Welcome and hello! I wear many hats — as a scholar, writer, teacher, and coach — so this website offers some information about each one of those areas of my professional life.
In September 2020, I began teaching History at Phillips Academy (Andover), an independent secondary school located in Andover, Massachusetts. Previously I worked in various capacities with students of many ages, from elementary schoolers to college seniors. I primarily teach U.S. History (with 11th and 12th graders), World History (with 9th graders), and a senior elective on African Environmental History. At Andover, I am also the director of the Track & Field program, which boasts a roster of over 140 athletes, as well as the head coach of the Girls Cross Country team.
I’m formally trained as a social and environmental historian of Africa. When I’m not teaching, I am working on a book manuscript entitled Elastic Allegiances: Producing Rubber and Belonging in Ghana, 1880-2017, which reconstructs the history of Ghana’s rubber industry from the early colonial period to the neoliberal era. Some of my related research has already been published in peer-reviewed academic journals, including the Journal of African History and the Journal of West African History.
In both my teaching and research, I’m very interested in multidisciplinary scholarship. While completing my doctorate in History at Yale University, I worked to promote connections across departments, first by working in different capacities for the McDougal Center for Graduate Student Life and later as the Program Coordinator for the interdisciplinary Program in Agrarian Studies of the MacMillan Center for International and Area Studies. For a year after completing my graduate studies, I worked as a Case Writer for the Tobin Project, a non-profit organization devoted to catalyzing social science research aimed at addressing pressing problems facing the world. In my role, I worked with scholars to develop new teaching materials for high school and college history courses designed to help students develop analytic problem-solving and decision-making skills.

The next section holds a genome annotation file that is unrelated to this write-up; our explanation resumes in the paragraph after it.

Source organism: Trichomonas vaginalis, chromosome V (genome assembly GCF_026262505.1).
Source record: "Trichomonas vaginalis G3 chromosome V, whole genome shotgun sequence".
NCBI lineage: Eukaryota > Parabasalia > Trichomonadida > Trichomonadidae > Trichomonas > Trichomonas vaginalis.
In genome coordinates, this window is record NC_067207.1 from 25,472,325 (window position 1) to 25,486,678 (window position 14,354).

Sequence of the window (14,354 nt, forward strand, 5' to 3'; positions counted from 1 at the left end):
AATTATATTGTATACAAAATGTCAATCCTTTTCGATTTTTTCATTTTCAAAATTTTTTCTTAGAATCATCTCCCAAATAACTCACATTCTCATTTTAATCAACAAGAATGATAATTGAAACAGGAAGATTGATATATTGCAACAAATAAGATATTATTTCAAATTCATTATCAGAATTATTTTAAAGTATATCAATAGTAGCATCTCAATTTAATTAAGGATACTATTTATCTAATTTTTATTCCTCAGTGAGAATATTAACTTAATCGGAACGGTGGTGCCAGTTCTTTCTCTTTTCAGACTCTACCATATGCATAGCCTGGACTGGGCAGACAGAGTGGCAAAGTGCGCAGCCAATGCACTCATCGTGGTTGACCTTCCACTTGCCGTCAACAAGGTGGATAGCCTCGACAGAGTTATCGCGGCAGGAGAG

Before pursuing my PhD, I received my BA from Amherst College and then traveled and researched abroad for a year while completing a Watson Fellowship. At Amherst, I was a member and captain of the Women’s Cross Country and Track & Field teams, and I earned All-American honors seven times. I returned to the sport while at Yale, where I volunteered as an assistant coach for the varsity Women’s Cross Country and Track & Field teams for two years. These days I no longer run competitively, but I still enjoy trail running, easy runs with the PATF and PAGXC teams, and of course taking long walks with spouse, Matt, and our dog, Mackenzie.